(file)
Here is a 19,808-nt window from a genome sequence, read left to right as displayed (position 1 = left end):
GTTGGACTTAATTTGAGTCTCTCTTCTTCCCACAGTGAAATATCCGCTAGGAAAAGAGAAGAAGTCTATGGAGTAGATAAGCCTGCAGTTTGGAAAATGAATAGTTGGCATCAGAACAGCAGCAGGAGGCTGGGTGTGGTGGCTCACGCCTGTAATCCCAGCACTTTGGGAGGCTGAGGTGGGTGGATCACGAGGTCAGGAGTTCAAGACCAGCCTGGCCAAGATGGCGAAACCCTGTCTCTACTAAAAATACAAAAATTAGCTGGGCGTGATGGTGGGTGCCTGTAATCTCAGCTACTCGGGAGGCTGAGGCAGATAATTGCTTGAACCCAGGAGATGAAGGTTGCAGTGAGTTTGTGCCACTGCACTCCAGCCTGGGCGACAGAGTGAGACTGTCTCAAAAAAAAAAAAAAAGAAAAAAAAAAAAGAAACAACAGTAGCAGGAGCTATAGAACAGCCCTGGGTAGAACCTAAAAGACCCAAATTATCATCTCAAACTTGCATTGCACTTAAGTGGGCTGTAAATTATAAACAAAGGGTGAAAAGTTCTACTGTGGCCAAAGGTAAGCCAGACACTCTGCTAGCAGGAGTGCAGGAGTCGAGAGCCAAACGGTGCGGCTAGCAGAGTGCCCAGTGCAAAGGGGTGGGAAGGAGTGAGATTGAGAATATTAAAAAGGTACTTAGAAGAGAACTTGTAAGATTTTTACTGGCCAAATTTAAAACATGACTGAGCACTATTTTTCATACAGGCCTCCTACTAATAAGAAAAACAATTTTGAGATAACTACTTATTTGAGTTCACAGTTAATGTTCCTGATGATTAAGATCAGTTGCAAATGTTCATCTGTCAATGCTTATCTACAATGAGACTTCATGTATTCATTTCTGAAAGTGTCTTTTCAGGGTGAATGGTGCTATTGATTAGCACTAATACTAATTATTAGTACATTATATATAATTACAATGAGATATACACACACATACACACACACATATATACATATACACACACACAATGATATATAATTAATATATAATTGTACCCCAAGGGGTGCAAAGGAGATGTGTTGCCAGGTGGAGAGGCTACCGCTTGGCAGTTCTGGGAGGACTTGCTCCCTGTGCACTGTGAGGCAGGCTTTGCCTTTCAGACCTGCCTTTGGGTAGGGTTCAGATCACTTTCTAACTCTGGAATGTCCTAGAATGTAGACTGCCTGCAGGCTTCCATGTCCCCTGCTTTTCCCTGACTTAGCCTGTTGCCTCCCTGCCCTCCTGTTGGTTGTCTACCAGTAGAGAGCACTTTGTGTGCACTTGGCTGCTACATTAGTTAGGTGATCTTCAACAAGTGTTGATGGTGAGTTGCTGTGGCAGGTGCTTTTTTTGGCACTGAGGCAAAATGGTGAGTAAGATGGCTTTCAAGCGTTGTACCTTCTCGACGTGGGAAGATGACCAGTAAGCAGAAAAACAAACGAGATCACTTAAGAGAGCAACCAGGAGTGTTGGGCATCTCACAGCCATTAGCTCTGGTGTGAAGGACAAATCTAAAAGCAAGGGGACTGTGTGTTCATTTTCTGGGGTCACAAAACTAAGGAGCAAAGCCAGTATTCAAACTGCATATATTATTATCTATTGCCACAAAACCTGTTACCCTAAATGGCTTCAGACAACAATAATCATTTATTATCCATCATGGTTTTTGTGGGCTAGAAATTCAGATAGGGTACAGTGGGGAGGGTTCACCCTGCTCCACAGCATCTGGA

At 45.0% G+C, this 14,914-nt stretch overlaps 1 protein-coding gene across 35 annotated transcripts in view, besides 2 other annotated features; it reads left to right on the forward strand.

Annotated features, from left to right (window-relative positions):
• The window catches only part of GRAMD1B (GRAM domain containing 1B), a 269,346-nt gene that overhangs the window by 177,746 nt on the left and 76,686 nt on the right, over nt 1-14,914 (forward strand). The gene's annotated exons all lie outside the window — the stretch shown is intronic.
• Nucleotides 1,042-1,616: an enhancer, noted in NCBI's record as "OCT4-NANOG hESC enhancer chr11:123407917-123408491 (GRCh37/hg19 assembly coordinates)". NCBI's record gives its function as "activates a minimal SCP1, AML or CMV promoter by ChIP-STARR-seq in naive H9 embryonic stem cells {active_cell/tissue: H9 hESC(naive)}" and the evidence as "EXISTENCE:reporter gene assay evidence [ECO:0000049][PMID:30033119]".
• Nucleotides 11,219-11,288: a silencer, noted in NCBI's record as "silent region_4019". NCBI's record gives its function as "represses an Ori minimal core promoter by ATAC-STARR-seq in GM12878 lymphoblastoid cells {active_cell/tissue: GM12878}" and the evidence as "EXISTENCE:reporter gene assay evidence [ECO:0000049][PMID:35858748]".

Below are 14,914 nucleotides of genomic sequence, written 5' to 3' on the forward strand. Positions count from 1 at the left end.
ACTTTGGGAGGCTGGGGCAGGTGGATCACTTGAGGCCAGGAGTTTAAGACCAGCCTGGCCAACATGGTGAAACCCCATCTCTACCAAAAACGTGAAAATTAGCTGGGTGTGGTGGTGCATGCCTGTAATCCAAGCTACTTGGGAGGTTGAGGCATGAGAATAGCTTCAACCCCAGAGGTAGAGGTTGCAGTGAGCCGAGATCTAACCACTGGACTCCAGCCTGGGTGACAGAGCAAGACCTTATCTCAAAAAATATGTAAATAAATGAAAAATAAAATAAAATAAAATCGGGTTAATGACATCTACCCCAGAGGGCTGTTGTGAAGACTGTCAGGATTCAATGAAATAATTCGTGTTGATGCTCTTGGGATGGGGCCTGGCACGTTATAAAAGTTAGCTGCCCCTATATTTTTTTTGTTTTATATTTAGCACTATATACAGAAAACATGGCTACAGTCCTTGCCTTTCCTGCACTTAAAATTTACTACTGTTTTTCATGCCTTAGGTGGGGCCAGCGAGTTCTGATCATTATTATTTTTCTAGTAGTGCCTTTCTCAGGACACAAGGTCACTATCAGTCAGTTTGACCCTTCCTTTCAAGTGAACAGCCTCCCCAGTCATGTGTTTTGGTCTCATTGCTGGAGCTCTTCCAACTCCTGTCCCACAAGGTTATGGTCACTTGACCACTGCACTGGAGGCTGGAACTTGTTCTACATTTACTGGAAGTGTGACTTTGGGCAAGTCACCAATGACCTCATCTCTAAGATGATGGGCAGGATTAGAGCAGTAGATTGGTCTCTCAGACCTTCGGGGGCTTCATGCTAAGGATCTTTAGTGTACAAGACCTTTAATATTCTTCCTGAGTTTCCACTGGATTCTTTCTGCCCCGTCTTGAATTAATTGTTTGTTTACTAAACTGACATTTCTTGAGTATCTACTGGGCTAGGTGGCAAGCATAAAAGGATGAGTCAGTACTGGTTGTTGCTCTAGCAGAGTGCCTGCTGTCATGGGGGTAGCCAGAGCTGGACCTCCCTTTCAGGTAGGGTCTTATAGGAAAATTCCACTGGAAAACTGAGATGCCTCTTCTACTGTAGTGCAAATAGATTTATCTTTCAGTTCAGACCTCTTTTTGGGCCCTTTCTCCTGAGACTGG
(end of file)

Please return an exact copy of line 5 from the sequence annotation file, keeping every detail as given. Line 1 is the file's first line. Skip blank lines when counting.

• The window catches only part of GRAMD1B (GRAM domain containing 1B), a 269,346-nt gene that overhangs the window by 177,746 nt on the left and 76,686 nt on the right, over nt 1-14,914 (forward strand). The gene's annotated exons all lie outside the window — the stretch shown is intronic.